Who needs disability insurance?

You probably understand why you need life insurance: if you died and left loved ones without your income, how would they get by? Life insurance offers valuable financial protection for your beneficiaries. They can use this money to pay for funeral expenses, pay off debt, and meet other financial obligations.

But what would happen if you became disabled and couldn’t work? Without your income, you and your family might struggle to keep up with the mortgage or rent, utility bills, food, health care, and other day-to-day expenses. And the longer you remain disabled, the bigger the financial hardship you face. Think of disability coverage as insurance for your paycheck. Disability insurance pays you a percentage of your income if you became unable to work due to an eligible illness or injury. Short-term disability insurance provides benefit payments during a brief disability (up to a few months or so), while long-term disability insurance protects you from the long-term financial burden of an extended or permanent disability.

However, a lot of people believe they’re not going to become disabled and therefore don’t need disability insurance. Unfortunately, it’s more common than you might think.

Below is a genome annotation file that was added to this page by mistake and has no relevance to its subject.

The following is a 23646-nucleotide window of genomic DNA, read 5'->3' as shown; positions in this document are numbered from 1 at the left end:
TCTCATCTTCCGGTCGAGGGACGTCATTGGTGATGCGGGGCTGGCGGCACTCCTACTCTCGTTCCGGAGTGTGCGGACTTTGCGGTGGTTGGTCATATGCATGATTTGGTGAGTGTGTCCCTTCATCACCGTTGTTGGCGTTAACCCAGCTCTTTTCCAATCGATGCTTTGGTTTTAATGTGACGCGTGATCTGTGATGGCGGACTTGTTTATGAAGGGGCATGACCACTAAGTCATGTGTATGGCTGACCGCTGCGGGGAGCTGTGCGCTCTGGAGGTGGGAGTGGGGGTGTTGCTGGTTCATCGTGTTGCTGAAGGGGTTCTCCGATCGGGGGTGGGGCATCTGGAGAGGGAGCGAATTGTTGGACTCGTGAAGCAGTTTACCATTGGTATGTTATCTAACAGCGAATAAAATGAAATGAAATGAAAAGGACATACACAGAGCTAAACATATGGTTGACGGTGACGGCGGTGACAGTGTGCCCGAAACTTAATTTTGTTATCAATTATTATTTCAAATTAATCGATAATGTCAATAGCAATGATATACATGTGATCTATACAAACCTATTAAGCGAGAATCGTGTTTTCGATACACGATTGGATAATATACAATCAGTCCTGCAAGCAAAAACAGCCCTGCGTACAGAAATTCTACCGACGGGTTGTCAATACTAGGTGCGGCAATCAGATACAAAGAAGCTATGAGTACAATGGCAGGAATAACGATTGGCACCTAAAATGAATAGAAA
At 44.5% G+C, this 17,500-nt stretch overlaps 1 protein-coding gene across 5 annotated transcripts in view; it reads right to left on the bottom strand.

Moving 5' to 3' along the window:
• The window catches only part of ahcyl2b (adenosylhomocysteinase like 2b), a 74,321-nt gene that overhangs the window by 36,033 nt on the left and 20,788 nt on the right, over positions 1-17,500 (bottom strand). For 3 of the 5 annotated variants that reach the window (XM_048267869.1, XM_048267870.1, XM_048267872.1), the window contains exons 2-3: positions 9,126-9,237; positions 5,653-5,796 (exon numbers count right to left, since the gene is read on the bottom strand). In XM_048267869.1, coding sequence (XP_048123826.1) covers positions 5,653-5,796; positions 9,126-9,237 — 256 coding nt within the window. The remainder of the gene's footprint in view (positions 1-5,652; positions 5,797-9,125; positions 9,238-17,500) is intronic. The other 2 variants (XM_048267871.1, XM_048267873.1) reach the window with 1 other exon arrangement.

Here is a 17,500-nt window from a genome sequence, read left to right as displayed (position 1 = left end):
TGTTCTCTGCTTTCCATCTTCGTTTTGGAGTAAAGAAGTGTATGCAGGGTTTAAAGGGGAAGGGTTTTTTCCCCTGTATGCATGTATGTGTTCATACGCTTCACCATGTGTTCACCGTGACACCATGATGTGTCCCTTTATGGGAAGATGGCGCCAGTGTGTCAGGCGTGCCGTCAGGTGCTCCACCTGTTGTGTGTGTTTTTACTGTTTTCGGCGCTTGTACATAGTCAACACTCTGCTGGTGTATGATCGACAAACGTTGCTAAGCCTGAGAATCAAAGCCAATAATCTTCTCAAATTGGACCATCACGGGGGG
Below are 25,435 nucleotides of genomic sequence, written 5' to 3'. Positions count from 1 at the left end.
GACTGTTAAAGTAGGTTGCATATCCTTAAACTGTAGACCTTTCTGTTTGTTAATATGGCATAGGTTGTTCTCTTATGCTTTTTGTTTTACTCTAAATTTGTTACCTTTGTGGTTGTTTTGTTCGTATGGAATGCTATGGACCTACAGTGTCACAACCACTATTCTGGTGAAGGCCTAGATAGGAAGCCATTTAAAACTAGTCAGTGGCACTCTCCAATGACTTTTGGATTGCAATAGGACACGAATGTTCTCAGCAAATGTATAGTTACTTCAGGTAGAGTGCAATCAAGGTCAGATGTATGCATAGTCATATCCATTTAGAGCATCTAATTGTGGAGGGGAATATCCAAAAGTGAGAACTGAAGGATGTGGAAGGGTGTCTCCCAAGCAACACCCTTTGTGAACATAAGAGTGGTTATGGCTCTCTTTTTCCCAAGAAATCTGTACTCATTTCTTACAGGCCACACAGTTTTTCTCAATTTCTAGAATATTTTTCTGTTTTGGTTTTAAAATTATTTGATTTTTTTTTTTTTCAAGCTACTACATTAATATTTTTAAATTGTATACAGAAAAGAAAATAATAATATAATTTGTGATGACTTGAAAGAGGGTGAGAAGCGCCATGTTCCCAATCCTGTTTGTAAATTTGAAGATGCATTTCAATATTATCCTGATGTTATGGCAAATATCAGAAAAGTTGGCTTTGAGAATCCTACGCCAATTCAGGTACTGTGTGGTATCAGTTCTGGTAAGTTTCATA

A working-age person (25 to 65 years old) is six times more likely to experience a disability that puts them out of work for 90+ days than to die. The COVID-19 pandemic has certainly shown that disabilities can happen to anyone at any time. Coronavirus survivors known as “long haulers” are struggling to recover from residual effects of their illness, with some experiencing debilitating symptoms.

Another possible reason people put off buying disability coverage is they’re concerned about the cost. But disability insurance is relatively inexpensive — typically around 1 to 3 percent of your annual salary.

Here are some questions to help you determine if you need disability insurance:

  • Does your work-related income provide essential financial support for you and/or your loved ones?
  • Do you have enough savings to replace your income if you became disabled and couldn’t work?
  • How much disability coverage do you receive through company-paid benefits? Does it cover both short-term and long-term disabilities?

Explore this benefits website to learn more about the disability insurance options available to you. Keep in mind that if you decline disability coverage when you first become eligible and later want to enroll, you will likely need to provide Evidence of Insurability (EOI), which involves providing information about your health status. If applicable, this EOI assessment will determine your eligibility for coverage.


“As a financial planner, I wish more people had disability insurance and understood 4 things about it,” by Sharif Muhammad, Insider (www.businessinsider.com), August 20, 2020
“Hardly anyone has enough disability insurance when the reality of a pandemic makes it more important than ever,” by Ronda Lee, Insider (www.businessinsider.com), October 7, 2020